Now, in a new study, scientists take a page from the social science handbook and use leading indicators of the environment to presage the potential collapse of ecosystems. The study, published today (Jan. 5) in the Proceedings of the National Academy of Sciences by two ecologists and an economist, suggests it may be possible to use nature’s leading indicators to avert environmental disaster.
Ecosystems worldwide — lakes, ocean fisheries, coral reefs, forests, wetlands and rangelands — are under constant and escalating pressure from humans and many are on the brink of collapse, according to Stephen R. Carpenter, a University of Wisconsin-Madison professor of zoology and an author of the new study.
“It’s a big problem because they are very hard to predict. It is hard to get a handle on statistically,” says Carpenter of what ecologists call “regime shift,” a disastrous change in the way an individual ecosystem functions. Such change can be dramatic, as in the collapse of the North Atlantic cod fishery or increasing desertification in Africa and the Middle East, and can have serious economic, political and social consequences.
Stephen R. Carpenter, 608-262-8690, firstname.lastname@example.org
The idea of using leading indicators in science is not new. Geologists use seismic indicators to try to predict earthquakes and physicians use measures of such things as cholesterol and blood pressure to try to predict patient health. But applying the same kind of monitoring and statistical tools to forecast the health of ecosystems and, ultimately, to prevent serious ecological harm is only now coming into play, says Carpenter.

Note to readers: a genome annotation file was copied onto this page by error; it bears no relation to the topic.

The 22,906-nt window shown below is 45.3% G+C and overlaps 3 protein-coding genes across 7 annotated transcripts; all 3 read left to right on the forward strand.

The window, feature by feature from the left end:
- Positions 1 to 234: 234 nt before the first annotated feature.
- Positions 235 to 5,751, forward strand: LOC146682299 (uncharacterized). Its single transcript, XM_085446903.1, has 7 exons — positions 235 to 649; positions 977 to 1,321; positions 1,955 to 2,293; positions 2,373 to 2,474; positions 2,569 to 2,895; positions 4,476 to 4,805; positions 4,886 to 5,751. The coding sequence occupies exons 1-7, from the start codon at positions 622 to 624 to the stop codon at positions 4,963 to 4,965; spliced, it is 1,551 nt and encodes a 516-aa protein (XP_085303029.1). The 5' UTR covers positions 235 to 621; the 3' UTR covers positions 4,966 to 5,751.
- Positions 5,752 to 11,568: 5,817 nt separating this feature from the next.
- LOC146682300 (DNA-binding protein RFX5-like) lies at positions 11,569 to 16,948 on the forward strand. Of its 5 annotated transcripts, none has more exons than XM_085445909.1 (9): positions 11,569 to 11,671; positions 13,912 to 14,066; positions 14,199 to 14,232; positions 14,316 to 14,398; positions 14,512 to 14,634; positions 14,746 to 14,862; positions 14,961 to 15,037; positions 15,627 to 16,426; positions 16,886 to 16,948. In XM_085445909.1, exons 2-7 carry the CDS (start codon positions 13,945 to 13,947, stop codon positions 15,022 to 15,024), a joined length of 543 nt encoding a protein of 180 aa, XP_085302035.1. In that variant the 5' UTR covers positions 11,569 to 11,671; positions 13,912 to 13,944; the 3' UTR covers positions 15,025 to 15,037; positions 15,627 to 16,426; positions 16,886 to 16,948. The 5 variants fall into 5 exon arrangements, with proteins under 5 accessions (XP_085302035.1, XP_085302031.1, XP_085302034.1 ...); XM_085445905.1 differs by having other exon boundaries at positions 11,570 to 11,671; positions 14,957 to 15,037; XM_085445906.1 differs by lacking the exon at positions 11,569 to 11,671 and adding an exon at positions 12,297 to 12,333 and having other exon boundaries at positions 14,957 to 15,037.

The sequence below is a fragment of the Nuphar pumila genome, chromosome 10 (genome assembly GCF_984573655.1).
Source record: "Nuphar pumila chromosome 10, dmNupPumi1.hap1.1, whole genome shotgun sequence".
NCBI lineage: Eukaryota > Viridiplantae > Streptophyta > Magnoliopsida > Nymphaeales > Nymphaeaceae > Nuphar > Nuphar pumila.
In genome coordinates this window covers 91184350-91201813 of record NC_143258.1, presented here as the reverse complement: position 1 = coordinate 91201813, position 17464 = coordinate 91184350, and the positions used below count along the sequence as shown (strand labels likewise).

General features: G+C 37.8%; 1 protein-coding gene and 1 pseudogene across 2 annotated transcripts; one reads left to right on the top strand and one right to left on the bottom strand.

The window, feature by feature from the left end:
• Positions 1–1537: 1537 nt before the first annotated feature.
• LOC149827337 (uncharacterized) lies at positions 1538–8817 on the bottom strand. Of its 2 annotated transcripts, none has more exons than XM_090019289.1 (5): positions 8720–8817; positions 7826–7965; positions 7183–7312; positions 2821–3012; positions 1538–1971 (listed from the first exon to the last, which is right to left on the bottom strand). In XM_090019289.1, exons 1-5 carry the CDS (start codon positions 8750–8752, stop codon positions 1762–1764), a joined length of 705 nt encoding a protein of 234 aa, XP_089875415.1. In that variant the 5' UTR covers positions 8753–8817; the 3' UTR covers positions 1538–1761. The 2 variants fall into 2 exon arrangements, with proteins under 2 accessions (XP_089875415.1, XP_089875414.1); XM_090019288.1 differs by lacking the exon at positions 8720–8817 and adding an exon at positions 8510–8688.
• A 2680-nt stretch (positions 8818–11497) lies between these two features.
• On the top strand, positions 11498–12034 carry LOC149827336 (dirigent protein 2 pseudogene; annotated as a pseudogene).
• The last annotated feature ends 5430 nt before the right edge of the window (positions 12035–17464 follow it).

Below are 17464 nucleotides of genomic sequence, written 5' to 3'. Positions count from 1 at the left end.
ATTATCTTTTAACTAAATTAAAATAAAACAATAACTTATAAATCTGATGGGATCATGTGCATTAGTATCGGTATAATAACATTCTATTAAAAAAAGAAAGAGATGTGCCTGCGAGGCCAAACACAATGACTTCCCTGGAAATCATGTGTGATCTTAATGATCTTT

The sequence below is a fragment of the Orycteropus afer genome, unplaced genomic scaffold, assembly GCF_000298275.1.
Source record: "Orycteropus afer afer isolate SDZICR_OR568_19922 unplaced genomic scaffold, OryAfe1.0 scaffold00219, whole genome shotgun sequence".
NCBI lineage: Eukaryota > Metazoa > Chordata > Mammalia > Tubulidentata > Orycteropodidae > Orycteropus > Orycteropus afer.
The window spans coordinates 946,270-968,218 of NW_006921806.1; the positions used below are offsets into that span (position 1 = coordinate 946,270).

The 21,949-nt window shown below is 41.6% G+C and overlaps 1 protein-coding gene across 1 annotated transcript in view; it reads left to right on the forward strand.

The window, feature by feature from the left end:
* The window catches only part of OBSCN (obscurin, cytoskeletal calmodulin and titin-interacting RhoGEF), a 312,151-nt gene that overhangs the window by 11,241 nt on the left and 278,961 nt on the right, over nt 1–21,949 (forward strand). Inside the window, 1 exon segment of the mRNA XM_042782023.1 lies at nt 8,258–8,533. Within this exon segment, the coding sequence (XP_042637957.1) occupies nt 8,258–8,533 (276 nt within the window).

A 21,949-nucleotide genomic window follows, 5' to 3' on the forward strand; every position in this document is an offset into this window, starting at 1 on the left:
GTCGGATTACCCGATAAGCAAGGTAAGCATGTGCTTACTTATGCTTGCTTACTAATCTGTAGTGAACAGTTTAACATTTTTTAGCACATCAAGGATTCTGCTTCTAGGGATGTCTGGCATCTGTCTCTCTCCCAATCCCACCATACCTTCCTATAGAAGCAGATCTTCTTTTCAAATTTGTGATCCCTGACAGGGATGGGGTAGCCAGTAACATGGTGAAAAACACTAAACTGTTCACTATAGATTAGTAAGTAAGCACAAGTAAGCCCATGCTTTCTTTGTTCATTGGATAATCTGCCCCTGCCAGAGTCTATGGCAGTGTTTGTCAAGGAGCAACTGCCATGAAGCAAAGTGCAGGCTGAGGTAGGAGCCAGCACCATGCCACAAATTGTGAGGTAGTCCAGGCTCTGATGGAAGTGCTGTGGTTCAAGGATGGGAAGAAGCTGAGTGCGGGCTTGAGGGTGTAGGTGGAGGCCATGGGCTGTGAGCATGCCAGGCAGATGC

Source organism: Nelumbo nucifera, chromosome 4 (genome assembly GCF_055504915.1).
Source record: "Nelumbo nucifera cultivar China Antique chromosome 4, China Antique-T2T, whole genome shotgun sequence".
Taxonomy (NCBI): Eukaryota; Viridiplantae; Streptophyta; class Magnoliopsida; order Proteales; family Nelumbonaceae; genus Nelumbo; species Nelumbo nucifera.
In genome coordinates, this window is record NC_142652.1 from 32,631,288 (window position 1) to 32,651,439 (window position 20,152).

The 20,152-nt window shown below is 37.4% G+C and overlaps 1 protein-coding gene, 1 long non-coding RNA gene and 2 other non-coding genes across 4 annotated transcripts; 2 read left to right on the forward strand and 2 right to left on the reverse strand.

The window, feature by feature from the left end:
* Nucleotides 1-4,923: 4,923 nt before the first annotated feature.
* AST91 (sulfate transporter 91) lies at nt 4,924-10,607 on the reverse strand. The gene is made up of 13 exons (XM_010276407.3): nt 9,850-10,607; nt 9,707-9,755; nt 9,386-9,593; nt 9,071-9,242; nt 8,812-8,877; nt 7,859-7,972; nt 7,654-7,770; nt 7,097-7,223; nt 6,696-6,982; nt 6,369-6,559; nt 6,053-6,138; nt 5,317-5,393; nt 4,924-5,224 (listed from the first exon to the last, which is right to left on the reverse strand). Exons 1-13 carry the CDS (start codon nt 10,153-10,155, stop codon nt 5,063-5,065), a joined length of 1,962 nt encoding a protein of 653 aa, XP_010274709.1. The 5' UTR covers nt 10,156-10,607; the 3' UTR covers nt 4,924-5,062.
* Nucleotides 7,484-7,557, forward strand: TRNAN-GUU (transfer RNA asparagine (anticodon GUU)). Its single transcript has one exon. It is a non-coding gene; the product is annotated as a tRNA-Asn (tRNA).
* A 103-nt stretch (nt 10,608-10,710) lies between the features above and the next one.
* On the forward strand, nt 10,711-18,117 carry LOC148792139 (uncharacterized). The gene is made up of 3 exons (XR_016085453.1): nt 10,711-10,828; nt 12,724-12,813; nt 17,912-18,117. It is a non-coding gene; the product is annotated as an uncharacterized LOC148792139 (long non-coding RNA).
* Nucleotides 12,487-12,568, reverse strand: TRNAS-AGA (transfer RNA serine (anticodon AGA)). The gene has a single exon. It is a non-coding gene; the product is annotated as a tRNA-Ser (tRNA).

In the new study, Carpenter, Reinette Biggs of Stockholm University and William A. Brock, an economist at UW-Madison, used northern Wisconsin’s sport fishery as a laboratory to see if leading indicators of ecological collapse can be detected far enough in advance to avert disaster.
“The answer is ‘yes’ if the policy interventions can be swift and ‘no’ if there are delays,” says Carpenter of the study’s results.
Northern Wisconsin has the largest concentration of freshwater lakes in the world, and the sport fishery is a critical economic engine for the region. The researchers looked at two major threats to the fishery: overfishing and habitat destruction caused by lake home-building and the loss of trees that would otherwise fall into the lake and provide habitat for sport fish.
“If you are a fish, woody habitat is perfect. It’s a place to hide and it has food. It’s like a room with a refrigerator,” says Carpenter. “But there is way less habitat in lakes with a lot of houses. We are particularly concerned about woody habitat loss.”
In both the case of habitat loss and the case of overfishing, indicators of potential harm to the fishery can be detected before a breakdown in the lake ecosystem occurs, Carpenter explains. “However, only in the case of overfishing can policy change fast enough to avert the damage. It is not possible to act fast enough to avert the damage from habitat destruction because it takes too long to grow the trees. In that case, you have to start over.”
The key to avoiding disaster, Carpenter argues, is monitoring: “We really need to be monitoring and analyzing the data from these ecosystems as a way to keep them healthy. Otherwise, by the time the problem surfaces it is too late.”